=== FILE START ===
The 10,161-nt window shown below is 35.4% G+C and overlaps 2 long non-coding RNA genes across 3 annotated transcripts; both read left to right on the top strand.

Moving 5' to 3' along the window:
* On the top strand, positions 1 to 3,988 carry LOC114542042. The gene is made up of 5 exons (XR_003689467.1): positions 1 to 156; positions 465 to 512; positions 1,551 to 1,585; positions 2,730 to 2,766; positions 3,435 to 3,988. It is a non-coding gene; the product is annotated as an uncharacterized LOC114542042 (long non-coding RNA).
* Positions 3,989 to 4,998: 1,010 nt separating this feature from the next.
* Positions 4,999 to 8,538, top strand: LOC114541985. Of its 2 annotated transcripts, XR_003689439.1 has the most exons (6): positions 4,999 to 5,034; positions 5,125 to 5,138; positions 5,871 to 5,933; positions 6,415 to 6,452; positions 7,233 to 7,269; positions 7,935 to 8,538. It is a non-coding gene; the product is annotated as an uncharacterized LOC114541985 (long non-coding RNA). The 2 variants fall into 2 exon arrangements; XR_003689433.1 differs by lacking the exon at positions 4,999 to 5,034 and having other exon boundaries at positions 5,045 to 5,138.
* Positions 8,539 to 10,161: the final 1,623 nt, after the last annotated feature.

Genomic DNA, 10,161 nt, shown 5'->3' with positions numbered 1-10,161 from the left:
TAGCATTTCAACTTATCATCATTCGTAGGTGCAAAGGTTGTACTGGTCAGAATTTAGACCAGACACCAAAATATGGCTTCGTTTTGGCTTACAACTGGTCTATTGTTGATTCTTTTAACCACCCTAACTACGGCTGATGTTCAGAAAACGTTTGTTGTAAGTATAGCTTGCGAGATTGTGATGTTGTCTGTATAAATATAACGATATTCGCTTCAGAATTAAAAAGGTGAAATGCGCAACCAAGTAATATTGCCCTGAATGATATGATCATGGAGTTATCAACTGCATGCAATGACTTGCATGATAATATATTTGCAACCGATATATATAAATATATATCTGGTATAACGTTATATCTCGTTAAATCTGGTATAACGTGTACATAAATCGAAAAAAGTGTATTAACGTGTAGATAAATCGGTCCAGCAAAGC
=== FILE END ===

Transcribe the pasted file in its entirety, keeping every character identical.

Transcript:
The 10,161-nt window shown below is 35.4% G+C and overlaps 2 long non-coding RNA genes across 3 annotated transcripts; both read left to right on the top strand.

Moving 5' to 3' along the window:
* On the top strand, positions 1 to 3,988 carry LOC114542042. The gene is made up of 5 exons (XR_003689467.1): positions 1 to 156; positions 465 to 512; positions 1,551 to 1,585; positions 2,730 to 2,766; positions 3,435 to 3,988. It is a non-coding gene; the product is annotated as an uncharacterized LOC114542042 (long non-coding RNA).
* Positions 3,989 to 4,998: 1,010 nt separating this feature from the next.
* Positions 4,999 to 8,538, top strand: LOC114541985. Of its 2 annotated transcripts, XR_003689439.1 has the most exons (6): positions 4,999 to 5,034; positions 5,125 to 5,138; positions 5,871 to 5,933; positions 6,415 to 6,452; positions 7,233 to 7,269; positions 7,935 to 8,538. It is a non-coding gene; the product is annotated as an uncharacterized LOC114541985 (long non-coding RNA). The 2 variants fall into 2 exon arrangements; XR_003689433.1 differs by lacking the exon at positions 4,999 to 5,034 and having other exon boundaries at positions 5,045 to 5,138.
* Positions 8,539 to 10,161: the final 1,623 nt, after the last annotated feature.

Genomic DNA, 10,161 nt, shown 5'->3' with positions numbered 1-10,161 from the left:
TAGCATTTCAACTTATCATCATTCGTAGGTGCAAAGGTTGTACTGGTCAGAATTTAGACCAGACACCAAAATATGGCTTCGTTTTGGCTTACAACTGGTCTATTGTTGATTCTTTTAACCACCCTAACTACGGCTGATGTTCAGAAAACGTTTGTTGTAAGTATAGCTTGCGAGATTGTGATGTTGTCTGTATAAATATAACGATATTCGCTTCAGAATTAAAAAGGTGAAATGCGCAACCAAGTAATATTGCCCTGAATGATATGATCATGGAGTTATCAACTGCATGCAATGACTTGCATGATAATATATTTGCAACCGATATATATAAATATATATCTGGTATAACGTTATATCTCGTTAAATCTGGTATAACGTGTACATAAATCGAAAAAAGTGTATTAACGTGTAGATAAATCGGTCCAGCAAAGC